A few days into the 1992 trial of New York organized crime boss John Gotti, U.S. District Judge I. Leo Glasser was faced with an unprecedented request, not from Gotti’s defense team, but from the group of sequestered jurors in the case. Already separated from loved ones for weeks, some jurors were asking for conjugal visits.
It was the first, and still the only, case in the Brooklyn federal courthouse to have an anonymous and fully sequestered jury, Glasser said, and he was unsure how to respond to the request. So were the fellow judges he consulted. Glasser ultimately allowed spouses to have private visits at the jurors’ hotel throughout the trial.
“Jurors in any case make a personal sacrifice,” Glasser said. “They are removed from their families and jobs and are unable to share their experiences with anyone, until their obligations at the courthouse have been fulfilled.”
High profile trials demand much more of jurors personally than other cases do. They can last for weeks or months, attract intense media attention, expose jurors to physical threats and emotional stress, and force them into long periods of isolation, with only their fellow jurors and court personnel for company. Federal courts across the country take many measures to protect jurors’ well-being and preserve the integrity of justice.
In Gotti’s case, he previously beat multiple federal charges. Acquitted after trials that prosecutors later proved were tainted by jury tampering and witness intimidation, Gotti was labeled the “Teflon Don” by the media. There were no such juror irregularities in the 1992 trial, and Gotti was found guilty of all 13 charges against him, including murder and racketeering. He spent the rest of his life in prison.
Federal judges have adopted a wide range of precautions to ensure that juries are protected from threats or harassment in high-profile cases. In some cases, they work with the U.S. Marshals Service to sequester jurors, housing them at hotels whose locations are kept secret and transporting them to the courthouse from varying pickup locations and in varying types of vehicles.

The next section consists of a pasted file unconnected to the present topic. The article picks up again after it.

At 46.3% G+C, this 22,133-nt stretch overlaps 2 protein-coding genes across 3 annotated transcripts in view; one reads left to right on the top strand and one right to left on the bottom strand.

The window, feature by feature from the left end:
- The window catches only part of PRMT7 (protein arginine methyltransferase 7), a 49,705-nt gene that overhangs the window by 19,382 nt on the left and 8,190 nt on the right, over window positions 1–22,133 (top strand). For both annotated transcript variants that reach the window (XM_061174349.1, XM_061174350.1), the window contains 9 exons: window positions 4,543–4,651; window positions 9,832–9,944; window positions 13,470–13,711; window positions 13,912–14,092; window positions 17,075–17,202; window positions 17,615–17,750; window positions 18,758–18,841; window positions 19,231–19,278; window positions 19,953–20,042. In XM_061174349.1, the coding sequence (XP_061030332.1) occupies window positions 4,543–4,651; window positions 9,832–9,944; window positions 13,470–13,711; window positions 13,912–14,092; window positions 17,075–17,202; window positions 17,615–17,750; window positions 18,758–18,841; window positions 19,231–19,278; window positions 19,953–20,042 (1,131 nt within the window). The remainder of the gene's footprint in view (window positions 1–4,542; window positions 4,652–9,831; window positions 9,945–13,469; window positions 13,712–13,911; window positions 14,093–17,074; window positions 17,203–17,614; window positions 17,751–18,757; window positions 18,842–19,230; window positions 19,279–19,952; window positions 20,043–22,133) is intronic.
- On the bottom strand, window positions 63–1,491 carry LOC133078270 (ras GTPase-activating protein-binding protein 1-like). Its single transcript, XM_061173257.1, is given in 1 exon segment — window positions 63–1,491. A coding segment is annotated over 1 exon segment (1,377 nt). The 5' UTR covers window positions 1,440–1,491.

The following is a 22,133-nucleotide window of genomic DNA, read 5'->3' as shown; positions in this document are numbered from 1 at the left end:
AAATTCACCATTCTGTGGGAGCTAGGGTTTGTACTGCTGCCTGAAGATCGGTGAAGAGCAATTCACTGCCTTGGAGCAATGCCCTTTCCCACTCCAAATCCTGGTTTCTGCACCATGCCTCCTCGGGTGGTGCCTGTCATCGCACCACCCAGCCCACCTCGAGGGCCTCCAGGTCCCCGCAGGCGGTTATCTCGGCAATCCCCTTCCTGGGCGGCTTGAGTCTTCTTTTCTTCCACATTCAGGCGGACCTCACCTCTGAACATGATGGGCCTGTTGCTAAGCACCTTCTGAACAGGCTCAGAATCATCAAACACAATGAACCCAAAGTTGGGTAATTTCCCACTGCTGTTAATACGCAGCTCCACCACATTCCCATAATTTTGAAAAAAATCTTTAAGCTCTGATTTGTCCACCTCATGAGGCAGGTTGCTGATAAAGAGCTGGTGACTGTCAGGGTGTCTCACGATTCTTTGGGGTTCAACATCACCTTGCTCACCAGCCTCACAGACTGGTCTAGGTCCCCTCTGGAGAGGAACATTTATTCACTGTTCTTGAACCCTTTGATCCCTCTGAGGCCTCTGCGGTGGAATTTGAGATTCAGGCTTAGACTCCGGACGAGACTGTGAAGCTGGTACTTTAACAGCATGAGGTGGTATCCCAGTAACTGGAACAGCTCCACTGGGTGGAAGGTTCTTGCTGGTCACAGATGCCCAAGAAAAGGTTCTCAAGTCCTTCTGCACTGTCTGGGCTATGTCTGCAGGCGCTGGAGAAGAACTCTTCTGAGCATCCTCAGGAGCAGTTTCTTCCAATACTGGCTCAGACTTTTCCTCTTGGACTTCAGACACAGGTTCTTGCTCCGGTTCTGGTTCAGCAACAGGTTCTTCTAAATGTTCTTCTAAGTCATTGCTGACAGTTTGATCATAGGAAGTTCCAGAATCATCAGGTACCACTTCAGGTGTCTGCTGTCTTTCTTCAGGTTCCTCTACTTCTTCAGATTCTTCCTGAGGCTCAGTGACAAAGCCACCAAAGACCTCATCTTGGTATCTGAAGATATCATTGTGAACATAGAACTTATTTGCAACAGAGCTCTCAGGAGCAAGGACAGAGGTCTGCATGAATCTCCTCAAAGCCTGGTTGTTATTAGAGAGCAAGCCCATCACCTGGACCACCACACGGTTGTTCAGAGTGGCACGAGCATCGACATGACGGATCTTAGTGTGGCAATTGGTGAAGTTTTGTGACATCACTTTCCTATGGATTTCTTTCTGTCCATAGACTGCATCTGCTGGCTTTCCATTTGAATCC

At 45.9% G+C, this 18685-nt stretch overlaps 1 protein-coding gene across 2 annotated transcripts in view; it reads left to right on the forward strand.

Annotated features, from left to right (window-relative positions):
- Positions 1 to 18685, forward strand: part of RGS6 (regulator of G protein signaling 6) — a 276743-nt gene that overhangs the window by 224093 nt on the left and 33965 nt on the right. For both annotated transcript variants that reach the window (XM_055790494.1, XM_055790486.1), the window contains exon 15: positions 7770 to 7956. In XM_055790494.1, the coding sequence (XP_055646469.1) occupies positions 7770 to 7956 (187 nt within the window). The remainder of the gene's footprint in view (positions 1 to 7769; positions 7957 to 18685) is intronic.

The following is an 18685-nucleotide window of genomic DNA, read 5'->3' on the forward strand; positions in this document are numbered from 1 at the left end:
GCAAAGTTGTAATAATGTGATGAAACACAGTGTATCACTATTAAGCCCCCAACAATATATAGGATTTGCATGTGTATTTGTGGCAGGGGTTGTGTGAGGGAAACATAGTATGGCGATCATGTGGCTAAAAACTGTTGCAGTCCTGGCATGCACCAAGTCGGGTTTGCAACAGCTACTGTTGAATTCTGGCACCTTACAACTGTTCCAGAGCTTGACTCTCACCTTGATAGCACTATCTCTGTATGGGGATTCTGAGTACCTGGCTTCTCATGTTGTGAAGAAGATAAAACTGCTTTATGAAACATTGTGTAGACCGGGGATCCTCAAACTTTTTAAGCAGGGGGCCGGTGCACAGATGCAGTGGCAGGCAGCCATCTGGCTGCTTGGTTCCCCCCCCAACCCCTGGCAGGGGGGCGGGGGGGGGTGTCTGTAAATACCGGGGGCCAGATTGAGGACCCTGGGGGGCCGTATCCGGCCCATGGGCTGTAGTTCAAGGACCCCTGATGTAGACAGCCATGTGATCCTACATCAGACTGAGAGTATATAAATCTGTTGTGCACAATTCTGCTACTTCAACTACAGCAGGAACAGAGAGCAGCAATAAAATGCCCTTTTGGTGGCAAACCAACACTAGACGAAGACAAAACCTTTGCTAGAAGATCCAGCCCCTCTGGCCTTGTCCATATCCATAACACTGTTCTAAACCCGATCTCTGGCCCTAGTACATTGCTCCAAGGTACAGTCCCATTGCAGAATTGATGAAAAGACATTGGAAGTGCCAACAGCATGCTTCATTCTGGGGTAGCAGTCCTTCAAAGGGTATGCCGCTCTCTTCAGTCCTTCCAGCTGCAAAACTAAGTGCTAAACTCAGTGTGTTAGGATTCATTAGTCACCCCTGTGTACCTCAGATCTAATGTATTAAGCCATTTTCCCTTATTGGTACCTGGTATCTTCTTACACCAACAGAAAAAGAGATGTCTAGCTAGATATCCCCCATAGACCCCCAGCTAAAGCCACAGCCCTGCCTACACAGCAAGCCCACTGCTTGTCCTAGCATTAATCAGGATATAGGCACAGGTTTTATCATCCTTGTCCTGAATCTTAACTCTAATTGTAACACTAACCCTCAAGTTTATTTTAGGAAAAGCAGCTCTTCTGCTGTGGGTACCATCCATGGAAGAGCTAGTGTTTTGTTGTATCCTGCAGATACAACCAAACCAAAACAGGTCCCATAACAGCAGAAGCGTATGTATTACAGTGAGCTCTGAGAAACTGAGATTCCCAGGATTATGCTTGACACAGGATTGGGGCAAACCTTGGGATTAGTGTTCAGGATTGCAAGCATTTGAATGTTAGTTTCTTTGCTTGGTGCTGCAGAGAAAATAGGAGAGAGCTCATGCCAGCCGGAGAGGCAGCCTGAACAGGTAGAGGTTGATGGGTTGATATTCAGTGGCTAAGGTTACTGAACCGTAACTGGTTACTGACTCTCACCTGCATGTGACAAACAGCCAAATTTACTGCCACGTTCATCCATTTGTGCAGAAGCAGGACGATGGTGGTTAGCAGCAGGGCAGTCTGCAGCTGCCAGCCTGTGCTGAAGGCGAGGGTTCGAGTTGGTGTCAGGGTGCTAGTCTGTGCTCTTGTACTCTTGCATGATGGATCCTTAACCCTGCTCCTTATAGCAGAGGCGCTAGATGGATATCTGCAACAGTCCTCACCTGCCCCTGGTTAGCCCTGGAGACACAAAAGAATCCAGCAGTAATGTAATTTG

Federal judges often use numbers to refer to jurors in court and sometimes decide to use “anonymous” juries, where jurors’ names, addresses and other identifiers are kept private from litigants and the public. In such cases, precautions are taken to minimize any risk of prejudice to either party.
“A juror’s world is not in the courtroom, but when people are selected for jury service, they take their roles seriously, listen to the judge, and respect the process,” said John Gleeson, a former U.S. district judge in the Eastern District of New York and a prosecutor in the Gotti case.
During the trial, Gotti misbehaved in a number of ways in an attempt to distract jurors and others in the courtroom, Gleeson recalled. After Gotti made several vulgar and disparaging remarks to Gleeson and the prosecution team, Glasser warned the defendant that he’d be watching the remainder of his trial on a television screen from a cell if the bad behavior continued.
Courtroom shenanigans were the least of U.S. District Judge Anna J. Brown’s concerns while presiding over two multi-defendant criminal trials following the 2016 armed occupation of the Malheur National Wildlife Refuge in rural southeastern Oregon. Defendants in the cases included Ammon Bundy and his family, along with a group of “sovereign citizens” who believe they are separate from the United States and are therefore not subject to the government’s authority.
As supporters of the defense flooded traditional and social media with references to the case and made persistent threats against those involved in the judicial proceedings, Brown focused on seating a fair and impartial – and safe – jury. The population of the area where the crime occurred was too small from which to draw a jury, and the courthouse lacked the necessary security.
The judge decided to move the case to Portland and sent summonses out across all four of the District of Oregon’s federal court divisions to address security concerns and produce a sufficient jury pool. Aware that some prospective jurors would have to travel to a courthouse over 400 miles from their homes, Brown arranged for jurors to complete a substantive written questionnaire at home. That allowed her to significantly narrow the pool of qualified jurors prior to anyone traveling to the courthouse for jury selection.